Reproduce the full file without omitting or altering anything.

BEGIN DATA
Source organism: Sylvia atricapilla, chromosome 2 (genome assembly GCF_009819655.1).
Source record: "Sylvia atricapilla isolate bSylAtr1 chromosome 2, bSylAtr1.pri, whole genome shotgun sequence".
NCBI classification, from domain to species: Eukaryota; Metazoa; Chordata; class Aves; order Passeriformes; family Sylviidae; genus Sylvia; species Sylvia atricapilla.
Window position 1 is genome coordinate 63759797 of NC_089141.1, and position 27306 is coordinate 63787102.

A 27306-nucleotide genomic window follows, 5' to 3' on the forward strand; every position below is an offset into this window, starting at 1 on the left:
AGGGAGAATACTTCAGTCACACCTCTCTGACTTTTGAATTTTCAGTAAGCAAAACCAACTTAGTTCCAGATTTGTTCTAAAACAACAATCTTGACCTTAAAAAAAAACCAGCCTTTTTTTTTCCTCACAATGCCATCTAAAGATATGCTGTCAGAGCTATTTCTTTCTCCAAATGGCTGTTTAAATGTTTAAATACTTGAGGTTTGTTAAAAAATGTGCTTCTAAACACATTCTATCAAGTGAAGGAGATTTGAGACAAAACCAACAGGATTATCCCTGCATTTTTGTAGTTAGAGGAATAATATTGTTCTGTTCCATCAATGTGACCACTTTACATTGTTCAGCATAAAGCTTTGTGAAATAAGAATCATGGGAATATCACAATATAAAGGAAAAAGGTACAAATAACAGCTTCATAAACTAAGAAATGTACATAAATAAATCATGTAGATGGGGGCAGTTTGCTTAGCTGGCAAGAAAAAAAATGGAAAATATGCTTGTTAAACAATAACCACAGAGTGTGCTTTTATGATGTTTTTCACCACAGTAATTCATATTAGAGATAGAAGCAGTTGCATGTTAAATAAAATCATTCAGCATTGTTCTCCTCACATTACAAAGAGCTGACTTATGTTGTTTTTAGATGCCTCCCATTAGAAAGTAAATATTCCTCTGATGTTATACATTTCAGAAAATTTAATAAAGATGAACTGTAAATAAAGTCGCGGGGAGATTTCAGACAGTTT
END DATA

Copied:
Source organism: Sylvia atricapilla, chromosome 2 (genome assembly GCF_009819655.1).
Source record: "Sylvia atricapilla isolate bSylAtr1 chromosome 2, bSylAtr1.pri, whole genome shotgun sequence".
NCBI classification, from domain to species: Eukaryota; Metazoa; Chordata; class Aves; order Passeriformes; family Sylviidae; genus Sylvia; species Sylvia atricapilla.
Window position 1 is genome coordinate 63759797 of NC_089141.1, and position 27306 is coordinate 63787102.

A 27306-nucleotide genomic window follows, 5' to 3' on the forward strand; every position below is an offset into this window, starting at 1 on the left:
AGGGAGAATACTTCAGTCACACCTCTCTGACTTTTGAATTTTCAGTAAGCAAAACCAACTTAGTTCCAGATTTGTTCTAAAACAACAATCTTGACCTTAAAAAAAAACCAGCCTTTTTTTTTCCTCACAATGCCATCTAAAGATATGCTGTCAGAGCTATTTCTTTCTCCAAATGGCTGTTTAAATGTTTAAATACTTGAGGTTTGTTAAAAAATGTGCTTCTAAACACATTCTATCAAGTGAAGGAGATTTGAGACAAAACCAACAGGATTATCCCTGCATTTTTGTAGTTAGAGGAATAATATTGTTCTGTTCCATCAATGTGACCACTTTACATTGTTCAGCATAAAGCTTTGTGAAATAAGAATCATGGGAATATCACAATATAAAGGAAAAAGGTACAAATAACAGCTTCATAAACTAAGAAATGTACATAAATAAATCATGTAGATGGGGGCAGTTTGCTTAGCTGGCAAGAAAAAAAATGGAAAATATGCTTGTTAAACAATAACCACAGAGTGTGCTTTTATGATGTTTTTCACCACAGTAATTCATATTAGAGATAGAAGCAGTTGCATGTTAAATAAAATCATTCAGCATTGTTCTCCTCACATTACAAAGAGCTGACTTATGTTGTTTTTAGATGCCTCCCATTAGAAAGTAAATATTCCTCTGATGTTATACATTTCAGAAAATTTAATAAAGATGAACTGTAAATAAAGTCGCGGGGAGATTTCAGACAGTTT